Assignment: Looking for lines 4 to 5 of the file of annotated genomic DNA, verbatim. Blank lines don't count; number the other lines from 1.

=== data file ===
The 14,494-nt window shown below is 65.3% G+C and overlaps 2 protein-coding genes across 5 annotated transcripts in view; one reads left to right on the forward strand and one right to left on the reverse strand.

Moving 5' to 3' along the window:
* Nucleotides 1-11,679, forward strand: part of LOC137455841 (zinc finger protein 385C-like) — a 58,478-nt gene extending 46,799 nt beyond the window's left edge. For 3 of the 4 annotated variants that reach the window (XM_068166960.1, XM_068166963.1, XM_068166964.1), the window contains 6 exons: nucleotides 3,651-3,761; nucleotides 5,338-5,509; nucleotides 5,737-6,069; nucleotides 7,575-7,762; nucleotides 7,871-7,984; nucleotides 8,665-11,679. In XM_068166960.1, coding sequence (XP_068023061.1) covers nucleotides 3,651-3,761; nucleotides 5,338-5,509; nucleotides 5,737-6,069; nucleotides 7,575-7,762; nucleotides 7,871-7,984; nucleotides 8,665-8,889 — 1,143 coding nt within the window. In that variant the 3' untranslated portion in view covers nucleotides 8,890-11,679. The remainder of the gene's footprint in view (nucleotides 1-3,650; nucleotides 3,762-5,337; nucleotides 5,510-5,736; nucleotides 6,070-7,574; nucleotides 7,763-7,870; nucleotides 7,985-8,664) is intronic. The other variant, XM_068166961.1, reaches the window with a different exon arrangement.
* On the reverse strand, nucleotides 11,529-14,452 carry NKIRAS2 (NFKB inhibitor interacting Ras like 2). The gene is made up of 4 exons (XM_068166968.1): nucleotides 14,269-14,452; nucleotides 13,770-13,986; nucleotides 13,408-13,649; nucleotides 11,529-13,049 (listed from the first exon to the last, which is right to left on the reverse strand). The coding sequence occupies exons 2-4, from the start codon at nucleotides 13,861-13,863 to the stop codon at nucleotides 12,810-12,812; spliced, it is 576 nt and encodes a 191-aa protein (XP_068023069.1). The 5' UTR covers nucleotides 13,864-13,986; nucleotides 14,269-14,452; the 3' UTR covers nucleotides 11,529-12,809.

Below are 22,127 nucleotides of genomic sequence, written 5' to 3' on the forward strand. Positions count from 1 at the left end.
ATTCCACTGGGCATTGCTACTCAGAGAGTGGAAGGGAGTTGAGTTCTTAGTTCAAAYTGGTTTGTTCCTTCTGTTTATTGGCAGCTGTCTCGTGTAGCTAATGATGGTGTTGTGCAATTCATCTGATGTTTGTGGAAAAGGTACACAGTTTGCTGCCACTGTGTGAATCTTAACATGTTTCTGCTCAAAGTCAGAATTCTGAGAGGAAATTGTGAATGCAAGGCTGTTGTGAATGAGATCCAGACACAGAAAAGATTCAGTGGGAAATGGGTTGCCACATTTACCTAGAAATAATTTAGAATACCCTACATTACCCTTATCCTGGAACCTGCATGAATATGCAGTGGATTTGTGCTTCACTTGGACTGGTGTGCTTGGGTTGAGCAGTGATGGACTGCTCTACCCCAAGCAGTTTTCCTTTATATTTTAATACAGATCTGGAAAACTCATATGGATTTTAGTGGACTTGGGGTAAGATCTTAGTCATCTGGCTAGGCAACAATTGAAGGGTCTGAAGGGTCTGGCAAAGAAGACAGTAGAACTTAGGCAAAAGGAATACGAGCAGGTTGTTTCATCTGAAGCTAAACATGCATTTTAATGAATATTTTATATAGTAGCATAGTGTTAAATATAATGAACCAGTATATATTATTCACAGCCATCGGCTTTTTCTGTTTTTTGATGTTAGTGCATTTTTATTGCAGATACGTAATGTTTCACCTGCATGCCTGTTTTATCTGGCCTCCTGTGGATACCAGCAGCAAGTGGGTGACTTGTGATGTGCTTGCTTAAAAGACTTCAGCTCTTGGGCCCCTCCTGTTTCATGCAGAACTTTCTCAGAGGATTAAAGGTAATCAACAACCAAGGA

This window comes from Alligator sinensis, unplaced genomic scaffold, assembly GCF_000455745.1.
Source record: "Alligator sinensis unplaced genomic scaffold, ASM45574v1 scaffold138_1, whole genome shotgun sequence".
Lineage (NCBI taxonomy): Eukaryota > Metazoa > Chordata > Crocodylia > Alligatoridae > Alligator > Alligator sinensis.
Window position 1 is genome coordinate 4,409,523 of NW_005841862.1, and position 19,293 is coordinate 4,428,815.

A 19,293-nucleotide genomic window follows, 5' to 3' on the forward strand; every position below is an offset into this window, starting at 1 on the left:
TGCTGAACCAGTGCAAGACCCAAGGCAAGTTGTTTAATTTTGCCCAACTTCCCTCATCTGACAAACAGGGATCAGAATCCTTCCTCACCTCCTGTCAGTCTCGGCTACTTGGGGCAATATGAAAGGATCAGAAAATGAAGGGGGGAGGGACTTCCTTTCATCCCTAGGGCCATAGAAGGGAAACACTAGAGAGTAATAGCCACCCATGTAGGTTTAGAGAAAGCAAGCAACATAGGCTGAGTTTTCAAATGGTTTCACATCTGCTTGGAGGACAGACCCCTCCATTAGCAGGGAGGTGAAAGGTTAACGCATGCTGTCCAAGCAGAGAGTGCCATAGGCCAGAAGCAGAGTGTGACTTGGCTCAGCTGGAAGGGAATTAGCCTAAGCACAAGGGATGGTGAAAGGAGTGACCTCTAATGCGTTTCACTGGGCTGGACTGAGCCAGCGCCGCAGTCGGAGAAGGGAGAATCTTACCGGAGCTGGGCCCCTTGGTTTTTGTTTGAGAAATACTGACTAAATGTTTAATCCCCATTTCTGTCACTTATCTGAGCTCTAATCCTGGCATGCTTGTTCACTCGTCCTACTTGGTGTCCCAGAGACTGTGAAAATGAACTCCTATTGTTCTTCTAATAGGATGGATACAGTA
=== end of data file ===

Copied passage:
* On the reverse strand, nucleotides 11,529-14,452 carry NKIRAS2 (NFKB inhibitor interacting Ras like 2). The gene is made up of 4 exons (XM_068166968.1): nucleotides 14,269-14,452; nucleotides 13,770-13,986; nucleotides 13,408-13,649; nucleotides 11,529-13,049 (listed from the first exon to the last, which is right to left on the reverse strand). The coding sequence occupies exons 2-4, from the start codon at nucleotides 13,861-13,863 to the stop codon at nucleotides 12,810-12,812; spliced, it is 576 nt and encodes a 191-aa protein (XP_068023069.1). The 5' UTR covers nucleotides 13,864-13,986; nucleotides 14,269-14,452; the 3' UTR covers nucleotides 11,529-12,809.

Below are 22,127 nucleotides of genomic sequence, written 5' to 3' on the forward strand. Positions count from 1 at the left end.